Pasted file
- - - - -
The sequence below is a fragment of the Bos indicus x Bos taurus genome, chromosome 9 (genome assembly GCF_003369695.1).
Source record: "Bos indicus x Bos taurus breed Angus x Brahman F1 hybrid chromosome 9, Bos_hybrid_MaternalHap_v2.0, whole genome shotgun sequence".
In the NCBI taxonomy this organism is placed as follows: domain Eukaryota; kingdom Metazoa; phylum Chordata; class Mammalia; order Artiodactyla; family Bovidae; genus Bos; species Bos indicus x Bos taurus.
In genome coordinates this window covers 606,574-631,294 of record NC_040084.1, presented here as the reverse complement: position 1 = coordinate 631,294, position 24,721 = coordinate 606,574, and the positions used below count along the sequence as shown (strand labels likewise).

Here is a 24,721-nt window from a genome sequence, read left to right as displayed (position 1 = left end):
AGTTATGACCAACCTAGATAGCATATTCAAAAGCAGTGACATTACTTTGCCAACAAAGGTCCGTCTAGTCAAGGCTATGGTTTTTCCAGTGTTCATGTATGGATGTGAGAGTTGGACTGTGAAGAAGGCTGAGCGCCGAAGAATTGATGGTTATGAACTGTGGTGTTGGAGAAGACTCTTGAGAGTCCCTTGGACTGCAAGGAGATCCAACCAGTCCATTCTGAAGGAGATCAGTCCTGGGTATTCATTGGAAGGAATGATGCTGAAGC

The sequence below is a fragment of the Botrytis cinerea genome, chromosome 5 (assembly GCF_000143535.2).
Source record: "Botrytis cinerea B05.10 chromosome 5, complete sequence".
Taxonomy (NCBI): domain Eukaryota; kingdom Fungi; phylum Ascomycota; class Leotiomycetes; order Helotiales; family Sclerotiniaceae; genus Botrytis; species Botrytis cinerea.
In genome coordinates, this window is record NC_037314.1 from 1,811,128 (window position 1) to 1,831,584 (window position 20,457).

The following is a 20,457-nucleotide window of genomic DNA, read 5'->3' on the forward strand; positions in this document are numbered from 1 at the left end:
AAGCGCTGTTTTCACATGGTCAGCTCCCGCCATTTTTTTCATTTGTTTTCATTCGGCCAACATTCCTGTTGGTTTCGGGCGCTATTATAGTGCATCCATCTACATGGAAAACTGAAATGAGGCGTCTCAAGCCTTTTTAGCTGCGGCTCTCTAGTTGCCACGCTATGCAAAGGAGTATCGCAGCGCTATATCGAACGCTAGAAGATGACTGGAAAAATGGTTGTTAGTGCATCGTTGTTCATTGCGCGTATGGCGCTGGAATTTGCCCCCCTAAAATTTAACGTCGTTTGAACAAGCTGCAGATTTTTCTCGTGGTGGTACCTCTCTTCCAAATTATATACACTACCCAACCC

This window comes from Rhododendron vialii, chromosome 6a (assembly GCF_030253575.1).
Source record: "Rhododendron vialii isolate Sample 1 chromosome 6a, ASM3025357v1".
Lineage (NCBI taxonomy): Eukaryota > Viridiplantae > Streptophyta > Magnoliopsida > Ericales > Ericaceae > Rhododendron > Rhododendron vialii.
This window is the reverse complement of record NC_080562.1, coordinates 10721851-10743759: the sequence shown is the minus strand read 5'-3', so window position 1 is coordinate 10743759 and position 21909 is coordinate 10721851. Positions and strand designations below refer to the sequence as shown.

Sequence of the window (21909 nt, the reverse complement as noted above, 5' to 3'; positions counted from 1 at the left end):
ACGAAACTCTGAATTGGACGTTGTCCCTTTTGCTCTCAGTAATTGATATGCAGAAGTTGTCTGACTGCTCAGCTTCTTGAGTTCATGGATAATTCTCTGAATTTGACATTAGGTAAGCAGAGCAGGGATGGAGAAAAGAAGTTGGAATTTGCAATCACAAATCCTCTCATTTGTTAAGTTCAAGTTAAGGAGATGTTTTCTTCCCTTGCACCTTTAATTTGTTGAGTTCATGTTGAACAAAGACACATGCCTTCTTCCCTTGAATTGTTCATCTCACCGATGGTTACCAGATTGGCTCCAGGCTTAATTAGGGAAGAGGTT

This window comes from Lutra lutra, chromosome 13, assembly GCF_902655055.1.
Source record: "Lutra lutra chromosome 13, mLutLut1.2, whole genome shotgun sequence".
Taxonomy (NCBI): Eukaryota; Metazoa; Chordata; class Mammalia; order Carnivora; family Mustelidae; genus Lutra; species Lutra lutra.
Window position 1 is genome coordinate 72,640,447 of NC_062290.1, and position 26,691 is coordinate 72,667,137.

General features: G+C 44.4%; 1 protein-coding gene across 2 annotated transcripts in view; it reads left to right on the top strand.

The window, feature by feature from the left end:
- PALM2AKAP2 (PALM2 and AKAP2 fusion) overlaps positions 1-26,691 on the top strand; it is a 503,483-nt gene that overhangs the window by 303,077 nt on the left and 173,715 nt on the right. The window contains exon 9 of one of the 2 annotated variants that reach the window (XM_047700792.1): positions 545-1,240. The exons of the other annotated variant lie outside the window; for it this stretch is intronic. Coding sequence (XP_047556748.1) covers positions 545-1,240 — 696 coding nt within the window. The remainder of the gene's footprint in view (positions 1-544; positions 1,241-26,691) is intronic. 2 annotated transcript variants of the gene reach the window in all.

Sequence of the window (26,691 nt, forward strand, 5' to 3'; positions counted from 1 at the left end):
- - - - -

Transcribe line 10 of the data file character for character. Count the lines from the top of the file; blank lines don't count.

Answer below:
In genome coordinates, this window is record NC_037314.1 from 1,811,128 (window position 1) to 1,831,584 (window position 20,457).